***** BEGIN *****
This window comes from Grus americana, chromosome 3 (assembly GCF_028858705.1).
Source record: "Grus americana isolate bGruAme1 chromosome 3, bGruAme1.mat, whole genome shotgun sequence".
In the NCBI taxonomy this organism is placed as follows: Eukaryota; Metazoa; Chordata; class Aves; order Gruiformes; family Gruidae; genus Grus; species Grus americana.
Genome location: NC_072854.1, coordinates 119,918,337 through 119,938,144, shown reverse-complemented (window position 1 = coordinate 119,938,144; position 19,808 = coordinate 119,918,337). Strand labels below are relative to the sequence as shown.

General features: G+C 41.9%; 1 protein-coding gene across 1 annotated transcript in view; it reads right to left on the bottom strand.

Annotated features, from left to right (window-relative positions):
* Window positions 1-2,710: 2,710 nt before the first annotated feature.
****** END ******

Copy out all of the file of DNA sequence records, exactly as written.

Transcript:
This window comes from Grus americana, chromosome 3 (assembly GCF_028858705.1).
Source record: "Grus americana isolate bGruAme1 chromosome 3, bGruAme1.mat, whole genome shotgun sequence".
In the NCBI taxonomy this organism is placed as follows: Eukaryota; Metazoa; Chordata; class Aves; order Gruiformes; family Gruidae; genus Grus; species Grus americana.
Genome location: NC_072854.1, coordinates 119,918,337 through 119,938,144, shown reverse-complemented (window position 1 = coordinate 119,938,144; position 19,808 = coordinate 119,918,337). Strand labels below are relative to the sequence as shown.

General features: G+C 41.9%; 1 protein-coding gene across 1 annotated transcript in view; it reads right to left on the bottom strand.

Annotated features, from left to right (window-relative positions):
* Window positions 1-2,710: 2,710 nt before the first annotated feature.